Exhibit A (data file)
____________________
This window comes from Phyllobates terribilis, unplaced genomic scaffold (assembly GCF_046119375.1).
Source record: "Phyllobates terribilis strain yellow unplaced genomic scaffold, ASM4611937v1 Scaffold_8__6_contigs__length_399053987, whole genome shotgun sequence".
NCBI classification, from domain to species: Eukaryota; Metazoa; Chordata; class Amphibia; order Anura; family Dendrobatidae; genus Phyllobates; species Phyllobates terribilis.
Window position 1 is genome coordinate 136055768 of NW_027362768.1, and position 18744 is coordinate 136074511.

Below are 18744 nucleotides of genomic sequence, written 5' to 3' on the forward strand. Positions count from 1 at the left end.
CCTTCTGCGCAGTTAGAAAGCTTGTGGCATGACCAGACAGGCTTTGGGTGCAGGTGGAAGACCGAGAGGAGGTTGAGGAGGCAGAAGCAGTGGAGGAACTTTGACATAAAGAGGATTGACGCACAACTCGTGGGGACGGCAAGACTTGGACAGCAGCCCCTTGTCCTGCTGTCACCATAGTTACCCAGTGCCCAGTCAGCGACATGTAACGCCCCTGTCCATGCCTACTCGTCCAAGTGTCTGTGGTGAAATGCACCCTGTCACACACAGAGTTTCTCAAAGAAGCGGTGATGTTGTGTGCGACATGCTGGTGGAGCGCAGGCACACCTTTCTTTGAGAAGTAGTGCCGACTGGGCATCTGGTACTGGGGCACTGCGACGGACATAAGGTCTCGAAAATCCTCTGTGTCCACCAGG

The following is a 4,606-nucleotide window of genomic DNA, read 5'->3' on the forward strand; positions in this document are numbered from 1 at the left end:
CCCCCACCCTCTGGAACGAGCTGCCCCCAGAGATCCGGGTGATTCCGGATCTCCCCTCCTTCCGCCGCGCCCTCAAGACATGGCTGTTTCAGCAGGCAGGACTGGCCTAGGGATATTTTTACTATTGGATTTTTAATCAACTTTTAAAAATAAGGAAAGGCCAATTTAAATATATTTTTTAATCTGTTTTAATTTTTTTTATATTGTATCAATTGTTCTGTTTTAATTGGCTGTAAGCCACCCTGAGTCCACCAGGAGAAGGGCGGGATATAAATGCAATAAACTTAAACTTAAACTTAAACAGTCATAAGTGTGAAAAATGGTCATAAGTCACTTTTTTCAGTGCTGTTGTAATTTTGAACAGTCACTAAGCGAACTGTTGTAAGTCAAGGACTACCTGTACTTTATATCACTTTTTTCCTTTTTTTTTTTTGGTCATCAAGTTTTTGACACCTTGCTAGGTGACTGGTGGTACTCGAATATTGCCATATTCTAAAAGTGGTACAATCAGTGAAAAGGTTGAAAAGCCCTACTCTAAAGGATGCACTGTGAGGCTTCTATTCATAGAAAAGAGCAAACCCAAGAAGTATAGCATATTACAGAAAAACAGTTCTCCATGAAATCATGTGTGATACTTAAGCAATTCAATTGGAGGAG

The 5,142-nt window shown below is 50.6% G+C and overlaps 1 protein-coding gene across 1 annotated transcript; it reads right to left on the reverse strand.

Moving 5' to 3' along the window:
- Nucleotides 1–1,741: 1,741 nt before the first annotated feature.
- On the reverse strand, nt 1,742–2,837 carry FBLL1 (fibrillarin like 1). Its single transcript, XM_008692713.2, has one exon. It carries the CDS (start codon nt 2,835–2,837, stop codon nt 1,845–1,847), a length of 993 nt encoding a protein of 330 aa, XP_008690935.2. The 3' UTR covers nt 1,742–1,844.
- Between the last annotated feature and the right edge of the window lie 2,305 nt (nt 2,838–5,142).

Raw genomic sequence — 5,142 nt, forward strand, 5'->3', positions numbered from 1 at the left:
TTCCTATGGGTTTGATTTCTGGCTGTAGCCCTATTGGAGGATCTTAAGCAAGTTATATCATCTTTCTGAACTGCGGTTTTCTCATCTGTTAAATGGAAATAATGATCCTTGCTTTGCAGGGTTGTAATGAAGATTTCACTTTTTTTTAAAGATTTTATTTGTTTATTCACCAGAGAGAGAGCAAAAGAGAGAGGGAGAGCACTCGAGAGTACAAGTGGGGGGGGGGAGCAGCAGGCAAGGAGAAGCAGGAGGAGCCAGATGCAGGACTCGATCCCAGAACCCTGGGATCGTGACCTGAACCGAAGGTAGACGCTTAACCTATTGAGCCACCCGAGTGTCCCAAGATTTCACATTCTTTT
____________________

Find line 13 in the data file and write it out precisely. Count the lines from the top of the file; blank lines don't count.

- Between the last annotated feature and the right edge of the window lie 2,305 nt (nt 2,838–5,142).